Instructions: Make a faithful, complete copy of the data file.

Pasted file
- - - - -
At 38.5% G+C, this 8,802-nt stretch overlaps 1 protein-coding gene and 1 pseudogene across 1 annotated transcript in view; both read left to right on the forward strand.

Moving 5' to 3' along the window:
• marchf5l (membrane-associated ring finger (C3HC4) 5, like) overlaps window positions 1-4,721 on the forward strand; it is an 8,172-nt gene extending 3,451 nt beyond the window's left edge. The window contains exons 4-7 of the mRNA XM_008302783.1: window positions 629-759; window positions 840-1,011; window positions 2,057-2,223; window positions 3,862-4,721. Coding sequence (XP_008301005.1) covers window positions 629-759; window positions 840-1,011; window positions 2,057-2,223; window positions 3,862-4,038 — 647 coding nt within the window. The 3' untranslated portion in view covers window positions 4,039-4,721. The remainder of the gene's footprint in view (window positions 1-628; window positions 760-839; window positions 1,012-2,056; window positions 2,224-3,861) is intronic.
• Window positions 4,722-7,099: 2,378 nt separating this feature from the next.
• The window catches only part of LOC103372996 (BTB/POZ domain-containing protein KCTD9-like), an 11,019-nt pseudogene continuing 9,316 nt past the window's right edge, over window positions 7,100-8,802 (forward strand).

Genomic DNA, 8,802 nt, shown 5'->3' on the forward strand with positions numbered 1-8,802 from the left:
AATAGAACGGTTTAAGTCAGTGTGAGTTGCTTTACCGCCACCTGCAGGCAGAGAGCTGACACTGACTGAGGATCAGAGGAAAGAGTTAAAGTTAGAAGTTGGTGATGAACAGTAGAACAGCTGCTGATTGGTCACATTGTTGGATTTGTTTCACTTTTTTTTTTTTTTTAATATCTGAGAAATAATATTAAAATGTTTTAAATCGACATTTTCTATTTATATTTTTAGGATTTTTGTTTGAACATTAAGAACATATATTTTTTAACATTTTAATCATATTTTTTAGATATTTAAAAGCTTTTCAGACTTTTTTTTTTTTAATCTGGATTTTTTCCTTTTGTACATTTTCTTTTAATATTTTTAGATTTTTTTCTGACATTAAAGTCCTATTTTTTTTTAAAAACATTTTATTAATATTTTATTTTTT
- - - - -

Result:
At 38.5% G+C, this 8,802-nt stretch overlaps 1 protein-coding gene and 1 pseudogene across 1 annotated transcript in view; both read left to right on the forward strand.

Moving 5' to 3' along the window:
• marchf5l (membrane-associated ring finger (C3HC4) 5, like) overlaps window positions 1-4,721 on the forward strand; it is an 8,172-nt gene extending 3,451 nt beyond the window's left edge. The window contains exons 4-7 of the mRNA XM_008302783.1: window positions 629-759; window positions 840-1,011; window positions 2,057-2,223; window positions 3,862-4,721. Coding sequence (XP_008301005.1) covers window positions 629-759; window positions 840-1,011; window positions 2,057-2,223; window positions 3,862-4,038 — 647 coding nt within the window. The 3' untranslated portion in view covers window positions 4,039-4,721. The remainder of the gene's footprint in view (window positions 1-628; window positions 760-839; window positions 1,012-2,056; window positions 2,224-3,861) is intronic.
• Window positions 4,722-7,099: 2,378 nt separating this feature from the next.
• The window catches only part of LOC103372996 (BTB/POZ domain-containing protein KCTD9-like), an 11,019-nt pseudogene continuing 9,316 nt past the window's right edge, over window positions 7,100-8,802 (forward strand).

Genomic DNA, 8,802 nt, shown 5'->3' on the forward strand with positions numbered 1-8,802 from the left:
AATAGAACGGTTTAAGTCAGTGTGAGTTGCTTTACCGCCACCTGCAGGCAGAGAGCTGACACTGACTGAGGATCAGAGGAAAGAGTTAAAGTTAGAAGTTGGTGATGAACAGTAGAACAGCTGCTGATTGGTCACATTGTTGGATTTGTTTCACTTTTTTTTTTTTTTTAATATCTGAGAAATAATATTAAAATGTTTTAAATCGACATTTTCTATTTATATTTTTAGGATTTTTGTTTGAACATTAAGAACATATATTTTTTAACATTTTAATCATATTTTTTAGATATTTAAAAGCTTTTCAGACTTTTTTTTTTTTAATCTGGATTTTTTCCTTTTGTACATTTTCTTTTAATATTTTTAGATTTTTTTCTGACATTAAAGTCCTATTTTTTTTTAAAAACATTTTATTAATATTTTATTTTTT